Staging every room in a for-sale listing may sound ideal; however, it can be a bit overwhelming. If you can’t afford to invest in staging the entire home, it’s OK to scale down—after all, it’s better to do a good job on a few rooms than to do nothing at all.
Staging helps the home appeal to the largest number and widest range of buyers possible. This could mean hiring a professional stager, but there are many quick fixes that can change the appearance of the home. This could be as simple as packing up personal items such as trophies and dolls.
When buyers can picture themselves in the home, they’re willing to pay more. NAR’s 2017 Profile of Home Staging reported that 29 percent of seller’s agents reported a 1 to 5 percent increase in offer amount compared to similar homes. A further 21 percent reported a 6 to 10 percent increase in their offer amount. Staging also decreases the amount of time a listing will spend on the market. Photos of a nicely staged home make people more willing to walk through a property they found online.
What to Stage
You don’t have to stage every room in a house to get good results. For example, it’s far more important to stage the living room than the laundry room. Here are the most popular rooms to stage, according to the 2017 Profile of Home Staging, as well as some ideas of what you can do in each:
Remove the oversized couch and other bulky furniture and substitute smaller, narrower options. This will make the whole room feel larger. Also, remove all personal photos and enough books, movies and knickknacks to give the shelves extra room, emphasizing how the home offers plenty of “room to grow.”
Pack up all the small appliances and do-dads cluttering up the counter, from the coffee pot to the can opener. Clear off the top of the fridge and get rid of all coupons, magnets, personal bulletins, etc. Once all the useful but non-decorative clutter is gone, consider adding a fruit bowl or flowers to add some color to the kitchen. It’s also important to declutter inside the cabinets to make them seem more spacious when interested buyers start poking around.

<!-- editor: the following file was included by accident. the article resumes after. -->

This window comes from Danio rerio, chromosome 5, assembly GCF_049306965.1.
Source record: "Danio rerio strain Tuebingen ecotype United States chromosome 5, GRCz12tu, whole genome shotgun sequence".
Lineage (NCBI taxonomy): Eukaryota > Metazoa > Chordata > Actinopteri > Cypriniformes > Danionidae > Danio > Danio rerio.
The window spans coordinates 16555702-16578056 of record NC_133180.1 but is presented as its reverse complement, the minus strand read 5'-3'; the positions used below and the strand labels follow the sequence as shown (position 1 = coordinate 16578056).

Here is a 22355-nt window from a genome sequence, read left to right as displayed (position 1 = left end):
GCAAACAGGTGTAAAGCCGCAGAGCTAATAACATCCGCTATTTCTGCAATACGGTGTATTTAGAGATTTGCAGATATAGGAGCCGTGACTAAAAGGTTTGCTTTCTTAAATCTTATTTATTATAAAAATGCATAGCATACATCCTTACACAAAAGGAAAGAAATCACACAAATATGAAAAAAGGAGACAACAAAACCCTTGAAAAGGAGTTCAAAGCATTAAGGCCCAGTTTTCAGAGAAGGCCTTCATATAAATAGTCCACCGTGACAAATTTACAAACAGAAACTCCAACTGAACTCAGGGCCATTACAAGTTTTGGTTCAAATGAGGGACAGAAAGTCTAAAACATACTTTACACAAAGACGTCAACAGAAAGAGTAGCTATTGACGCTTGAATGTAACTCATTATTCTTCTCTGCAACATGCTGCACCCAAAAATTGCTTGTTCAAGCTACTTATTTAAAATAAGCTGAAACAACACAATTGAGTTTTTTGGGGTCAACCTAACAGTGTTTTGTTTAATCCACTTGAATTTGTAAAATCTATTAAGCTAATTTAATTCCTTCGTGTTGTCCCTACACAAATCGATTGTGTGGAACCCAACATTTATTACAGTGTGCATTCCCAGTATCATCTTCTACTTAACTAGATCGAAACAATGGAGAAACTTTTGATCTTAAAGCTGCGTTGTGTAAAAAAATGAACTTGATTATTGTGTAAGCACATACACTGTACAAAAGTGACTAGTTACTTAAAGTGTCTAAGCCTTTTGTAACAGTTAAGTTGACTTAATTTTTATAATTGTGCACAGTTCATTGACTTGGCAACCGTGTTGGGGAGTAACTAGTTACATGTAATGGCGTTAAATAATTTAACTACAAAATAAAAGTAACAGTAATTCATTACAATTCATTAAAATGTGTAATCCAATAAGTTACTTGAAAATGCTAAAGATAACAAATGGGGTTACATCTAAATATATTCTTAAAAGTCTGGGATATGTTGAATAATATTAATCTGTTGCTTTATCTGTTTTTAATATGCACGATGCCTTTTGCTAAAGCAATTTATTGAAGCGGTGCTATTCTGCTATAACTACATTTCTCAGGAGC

Again, start by decluttering. The only things on the floor should be furniture and maybe a rug. Most bedrooms don’t need much more than the bed, dresser, end tables, and a mirror. Make sure the surfaces of the furniture are cleared of all personal items. Remove any laundry baskets, TVs, and items visible under the bed. Dress the end tables up with a nice decorative lamp and make sure the bed is neatly and attractively made. If the master bedroom is particularly large, you can also add a comfy sitting area.
Dress the table up with a nice centerpiece and some simple but attractive place settings, but don’t make the table feel cluttered. If the table sits six, lay out four places. If it sits four, lay out two. This will ensure the table looks spacious and inviting. Remove any extra chairs that are gathered around the room, and make sure there is plenty of light, as well.
If you want the bathroom to appeal to buyers, make sure it is spotless. Everything from the tub to the walls should look fresh and clean. You should also remove any medications from the bathroom and put out fresh rugs and towels. Adding a few decorative candles or jars to the shelves will help create a more spa-like environment, as well.
The first thing a buyer sees when they visit your listing is the outside. Make sure the lawn is freshly mown, the bushes are trimmed, the driveway is clear of leaves and weeds, the windows are clean, and you have an inviting threshold.
Start by packing up anything that will identify who the child in the room is, such as school memorabilia, sports jerseys, trophies or photos. Most of the toys and all electronics devices should go, as well. Try to emphasize the child’s bedroom as a creative space. A desk or table can help with this. Keep the center of the room clear to emphasize plenty of play space, and use a gender-neutral color scheme to help buyers imagine their children in the room.
West and Main Homes has an in-house designer who specializes in staging for sale. Reach out to Jill Adams for more information.